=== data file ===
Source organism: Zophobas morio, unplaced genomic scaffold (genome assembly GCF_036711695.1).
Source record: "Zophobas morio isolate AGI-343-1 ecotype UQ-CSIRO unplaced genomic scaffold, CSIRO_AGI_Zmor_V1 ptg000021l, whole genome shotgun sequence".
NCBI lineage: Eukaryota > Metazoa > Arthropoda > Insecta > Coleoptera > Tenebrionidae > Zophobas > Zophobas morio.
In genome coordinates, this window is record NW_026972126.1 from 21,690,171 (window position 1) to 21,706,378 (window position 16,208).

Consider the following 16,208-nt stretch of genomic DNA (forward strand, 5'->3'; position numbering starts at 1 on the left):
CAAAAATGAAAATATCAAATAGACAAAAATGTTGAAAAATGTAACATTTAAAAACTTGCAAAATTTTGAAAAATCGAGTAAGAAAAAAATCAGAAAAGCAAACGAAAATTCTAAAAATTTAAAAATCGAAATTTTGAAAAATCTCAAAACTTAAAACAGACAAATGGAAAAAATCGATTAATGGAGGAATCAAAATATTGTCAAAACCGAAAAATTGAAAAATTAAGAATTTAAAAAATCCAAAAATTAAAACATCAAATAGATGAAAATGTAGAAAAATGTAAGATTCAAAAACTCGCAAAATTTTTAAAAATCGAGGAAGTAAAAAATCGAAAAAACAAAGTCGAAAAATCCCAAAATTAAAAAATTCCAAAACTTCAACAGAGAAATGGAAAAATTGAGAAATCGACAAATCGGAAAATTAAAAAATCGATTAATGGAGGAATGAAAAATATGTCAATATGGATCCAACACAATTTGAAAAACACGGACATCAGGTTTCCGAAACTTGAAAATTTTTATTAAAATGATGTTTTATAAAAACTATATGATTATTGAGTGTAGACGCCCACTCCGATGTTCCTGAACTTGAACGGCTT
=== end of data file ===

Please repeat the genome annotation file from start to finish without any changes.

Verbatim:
Source organism: Zophobas morio, unplaced genomic scaffold (genome assembly GCF_036711695.1).
Source record: "Zophobas morio isolate AGI-343-1 ecotype UQ-CSIRO unplaced genomic scaffold, CSIRO_AGI_Zmor_V1 ptg000021l, whole genome shotgun sequence".
NCBI lineage: Eukaryota > Metazoa > Arthropoda > Insecta > Coleoptera > Tenebrionidae > Zophobas > Zophobas morio.
In genome coordinates, this window is record NW_026972126.1 from 21,690,171 (window position 1) to 21,706,378 (window position 16,208).

Consider the following 16,208-nt stretch of genomic DNA (forward strand, 5'->3'; position numbering starts at 1 on the left):
CAAAAATGAAAATATCAAATAGACAAAAATGTTGAAAAATGTAACATTTAAAAACTTGCAAAATTTTGAAAAATCGAGTAAGAAAAAAATCAGAAAAGCAAACGAAAATTCTAAAAATTTAAAAATCGAAATTTTGAAAAATCTCAAAACTTAAAACAGACAAATGGAAAAAATCGATTAATGGAGGAATCAAAATATTGTCAAAACCGAAAAATTGAAAAATTAAGAATTTAAAAAATCCAAAAATTAAAACATCAAATAGATGAAAATGTAGAAAAATGTAAGATTCAAAAACTCGCAAAATTTTTAAAAATCGAGGAAGTAAAAAATCGAAAAAACAAAGTCGAAAAATCCCAAAATTAAAAAATTCCAAAACTTCAACAGAGAAATGGAAAAATTGAGAAATCGACAAATCGGAAAATTAAAAAATCGATTAATGGAGGAATGAAAAATATGTCAATATGGATCCAACACAATTTGAAAAACACGGACATCAGGTTTCCGAAACTTGAAAATTTTTATTAAAATGATGTTTTATAAAAACTATATGATTATTGAGTGTAGACGCCCACTCCGATGTTCCTGAACTTGAACGGCTT